This is where participatory methods came into my research and these methods are how the autistic community overwhelmingly wants research to be now and in the future. Participatory methods can be difficult for master’s students, PhD students and post-doctoral researchers to put into place. Unfortunately, if like me they are learnt of participatory methodology after project planning begins or after grants have been applied for this can impact on the resources you can devote to including autistic voices and expertise. It can be difficult to bring autistic voices into research once the ‘cogs’ of research have started turning but is still something that can be achieved.

Using the example of my research project into the autistic experience of therapy for anxiety I guided the initial approach based on my own experiences, widened this to young autistic people, autistic researchers, autistic parents and clinicians. Without the suggestions and feedback of autistic people in various parts of the autistic community I would not have developed an inclusive interview schedule, thought as much about the sensory environment or guided my approach as precisely to my young autistic audience. Finding a variety of voices to bounce ideas off and question my practice both in the best interest of my autistic peers but also in the best interest of rigorous research ultimately made my research far better than guessing at research practice or basing it on a research area that has no evidence.

There are several places you can reach out to the autistic community as a postgraduate researcher, not all methods are fool proof or garner opinions for the widest variety of the spectrum. Twitter has a vibrant #ActuallyAutistic community who can be reached for answers via #AskingAutistics, many autism researchers are on twitter and are happy to share callouts or recruitment tweets. Not all autistic people exist on twitter and while it can be a great resource not all voices are on twitter and often the most vocal are represented through social media platforms. To reach more autistic people, collaborators or co-researchers you may need to widen searches to local groups, local charities, parents/ carers as a proxy and build a network through autistic people themselves.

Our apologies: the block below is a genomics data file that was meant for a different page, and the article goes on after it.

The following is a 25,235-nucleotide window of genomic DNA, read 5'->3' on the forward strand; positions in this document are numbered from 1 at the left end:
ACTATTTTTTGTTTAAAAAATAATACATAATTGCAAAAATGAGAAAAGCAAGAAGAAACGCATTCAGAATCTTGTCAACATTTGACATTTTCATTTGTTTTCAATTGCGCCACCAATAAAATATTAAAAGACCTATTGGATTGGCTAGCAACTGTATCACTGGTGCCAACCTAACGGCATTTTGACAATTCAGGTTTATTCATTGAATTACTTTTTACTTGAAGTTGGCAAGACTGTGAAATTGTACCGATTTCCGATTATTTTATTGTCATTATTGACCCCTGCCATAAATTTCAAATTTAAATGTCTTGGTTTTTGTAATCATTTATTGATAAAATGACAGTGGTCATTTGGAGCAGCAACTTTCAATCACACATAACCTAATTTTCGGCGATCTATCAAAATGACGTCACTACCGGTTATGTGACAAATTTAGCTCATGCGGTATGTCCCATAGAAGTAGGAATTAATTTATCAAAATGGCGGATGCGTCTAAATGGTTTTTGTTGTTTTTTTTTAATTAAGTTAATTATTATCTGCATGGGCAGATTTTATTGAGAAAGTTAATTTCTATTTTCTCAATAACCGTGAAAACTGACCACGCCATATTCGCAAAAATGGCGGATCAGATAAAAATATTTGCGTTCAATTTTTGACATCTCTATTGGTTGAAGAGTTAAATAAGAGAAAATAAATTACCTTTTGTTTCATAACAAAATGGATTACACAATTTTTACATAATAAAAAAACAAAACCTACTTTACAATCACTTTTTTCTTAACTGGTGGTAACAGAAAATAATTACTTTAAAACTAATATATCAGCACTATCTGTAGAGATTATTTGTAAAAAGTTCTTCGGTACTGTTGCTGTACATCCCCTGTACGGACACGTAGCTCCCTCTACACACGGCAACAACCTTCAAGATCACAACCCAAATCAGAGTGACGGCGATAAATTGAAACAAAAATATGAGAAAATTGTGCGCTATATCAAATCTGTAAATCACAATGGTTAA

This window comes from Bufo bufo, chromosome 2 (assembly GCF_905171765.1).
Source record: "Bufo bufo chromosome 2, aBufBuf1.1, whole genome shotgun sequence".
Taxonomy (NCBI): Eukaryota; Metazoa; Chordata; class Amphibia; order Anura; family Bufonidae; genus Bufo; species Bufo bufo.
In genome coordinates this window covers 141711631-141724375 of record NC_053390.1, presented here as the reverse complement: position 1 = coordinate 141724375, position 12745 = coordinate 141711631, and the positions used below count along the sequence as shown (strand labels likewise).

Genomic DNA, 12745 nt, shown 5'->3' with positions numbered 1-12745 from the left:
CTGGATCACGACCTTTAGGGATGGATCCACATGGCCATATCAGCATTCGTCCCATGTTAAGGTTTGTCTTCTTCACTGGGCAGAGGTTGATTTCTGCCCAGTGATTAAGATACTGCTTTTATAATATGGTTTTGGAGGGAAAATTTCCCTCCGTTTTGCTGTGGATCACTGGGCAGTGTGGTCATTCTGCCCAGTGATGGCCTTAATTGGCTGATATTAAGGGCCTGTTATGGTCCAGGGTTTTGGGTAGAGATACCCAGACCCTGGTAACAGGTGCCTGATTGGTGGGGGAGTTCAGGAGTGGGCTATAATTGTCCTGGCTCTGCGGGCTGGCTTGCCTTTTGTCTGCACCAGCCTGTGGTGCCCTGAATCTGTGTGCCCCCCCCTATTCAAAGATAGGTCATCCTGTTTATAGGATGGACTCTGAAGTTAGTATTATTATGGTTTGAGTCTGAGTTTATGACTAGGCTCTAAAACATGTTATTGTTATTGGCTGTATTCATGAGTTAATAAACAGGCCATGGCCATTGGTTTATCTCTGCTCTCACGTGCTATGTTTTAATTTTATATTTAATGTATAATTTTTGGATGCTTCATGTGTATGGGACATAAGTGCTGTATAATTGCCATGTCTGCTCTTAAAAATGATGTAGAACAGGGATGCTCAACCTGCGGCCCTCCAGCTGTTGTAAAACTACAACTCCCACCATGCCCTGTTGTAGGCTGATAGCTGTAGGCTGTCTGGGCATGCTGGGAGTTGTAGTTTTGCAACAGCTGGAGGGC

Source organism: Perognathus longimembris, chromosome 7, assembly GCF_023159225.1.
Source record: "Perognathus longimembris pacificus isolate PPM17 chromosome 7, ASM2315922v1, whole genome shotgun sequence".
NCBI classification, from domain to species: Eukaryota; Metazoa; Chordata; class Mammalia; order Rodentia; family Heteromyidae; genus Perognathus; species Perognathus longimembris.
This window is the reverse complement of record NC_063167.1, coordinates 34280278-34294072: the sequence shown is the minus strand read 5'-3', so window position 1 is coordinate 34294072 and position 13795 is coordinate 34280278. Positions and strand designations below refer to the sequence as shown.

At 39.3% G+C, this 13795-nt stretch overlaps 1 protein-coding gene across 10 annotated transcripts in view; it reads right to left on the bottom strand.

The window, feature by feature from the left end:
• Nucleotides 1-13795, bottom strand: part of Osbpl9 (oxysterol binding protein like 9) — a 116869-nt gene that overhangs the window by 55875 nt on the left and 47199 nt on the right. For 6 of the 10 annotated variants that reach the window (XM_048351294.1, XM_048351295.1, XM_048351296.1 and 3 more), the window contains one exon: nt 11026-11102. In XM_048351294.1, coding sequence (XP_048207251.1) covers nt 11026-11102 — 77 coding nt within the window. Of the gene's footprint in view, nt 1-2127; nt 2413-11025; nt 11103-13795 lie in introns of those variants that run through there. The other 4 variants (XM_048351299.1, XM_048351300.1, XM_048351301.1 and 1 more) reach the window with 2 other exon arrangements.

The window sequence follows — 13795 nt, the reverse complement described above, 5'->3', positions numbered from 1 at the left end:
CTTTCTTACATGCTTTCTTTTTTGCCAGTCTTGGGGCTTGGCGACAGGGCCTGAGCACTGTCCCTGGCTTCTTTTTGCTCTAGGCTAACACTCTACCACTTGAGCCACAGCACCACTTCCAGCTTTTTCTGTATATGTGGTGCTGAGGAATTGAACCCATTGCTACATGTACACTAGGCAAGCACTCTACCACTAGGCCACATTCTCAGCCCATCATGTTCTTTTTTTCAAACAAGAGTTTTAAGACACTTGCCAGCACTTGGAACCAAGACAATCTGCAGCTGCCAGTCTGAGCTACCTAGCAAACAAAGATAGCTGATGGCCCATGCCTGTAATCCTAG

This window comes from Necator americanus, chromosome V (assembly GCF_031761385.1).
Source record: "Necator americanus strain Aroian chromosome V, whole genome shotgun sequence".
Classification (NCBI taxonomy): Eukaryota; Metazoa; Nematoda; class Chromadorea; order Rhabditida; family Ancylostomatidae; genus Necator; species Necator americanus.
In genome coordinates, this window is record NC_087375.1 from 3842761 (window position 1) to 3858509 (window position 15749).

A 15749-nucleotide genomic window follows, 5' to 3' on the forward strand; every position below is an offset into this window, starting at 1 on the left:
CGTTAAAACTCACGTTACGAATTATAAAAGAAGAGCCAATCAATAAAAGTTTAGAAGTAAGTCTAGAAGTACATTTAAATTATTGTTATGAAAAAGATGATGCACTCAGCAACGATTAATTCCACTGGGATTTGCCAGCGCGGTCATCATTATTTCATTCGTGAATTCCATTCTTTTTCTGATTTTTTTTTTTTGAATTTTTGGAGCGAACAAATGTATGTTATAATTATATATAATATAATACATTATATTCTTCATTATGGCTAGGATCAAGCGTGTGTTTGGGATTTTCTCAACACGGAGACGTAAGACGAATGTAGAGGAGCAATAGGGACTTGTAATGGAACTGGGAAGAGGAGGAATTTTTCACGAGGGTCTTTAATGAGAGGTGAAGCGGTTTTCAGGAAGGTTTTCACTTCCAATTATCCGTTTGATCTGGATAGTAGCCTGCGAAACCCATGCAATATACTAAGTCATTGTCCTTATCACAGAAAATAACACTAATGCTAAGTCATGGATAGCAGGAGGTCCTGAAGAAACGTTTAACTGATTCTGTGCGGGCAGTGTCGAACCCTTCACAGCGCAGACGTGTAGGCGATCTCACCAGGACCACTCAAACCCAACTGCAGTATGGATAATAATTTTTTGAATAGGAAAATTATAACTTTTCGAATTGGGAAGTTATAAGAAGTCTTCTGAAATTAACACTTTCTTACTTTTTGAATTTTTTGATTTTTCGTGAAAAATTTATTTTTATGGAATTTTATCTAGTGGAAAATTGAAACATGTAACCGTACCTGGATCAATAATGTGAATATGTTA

As a postgrad I found this new community and politics intimidating as with any group there are often unspoken rules that have developed as preferences for how people like to be spoken to, the language terms they prefer and how to approach participation activities. I quickly learnt that the best approach is to ask rather than assume, mistakes are made during the learning process and there are types of research that autistic people severely distrust with a rich history of where these beliefs developed.

What is the point I’m trying to get at?

  1. When planning research concerning a specific community you should always involve the people you are researching in the processes- from the very start!
  2. For disabled students, being an expert by personal experience can be very different from academic evidence bases. Navigating this transition can be uniquely difficult but provides understanding that no one else will have.
  3. The thinking around autism research is changing and needs to change at all levels of research, small changes in postgraduate research can lead to bigger changes.

[1]  Objectivity in research can sometimes be a questionable endeavour as we apply our own inferences to statistics and the tests we run.


Sarah O’Brien is a recent Clinical Aspects of Psychology MSc graduate from the University of Reading, and currently works as a Participation and Policy Assistant for Ambitious about Autism.

Twitter: @Sarahmarieob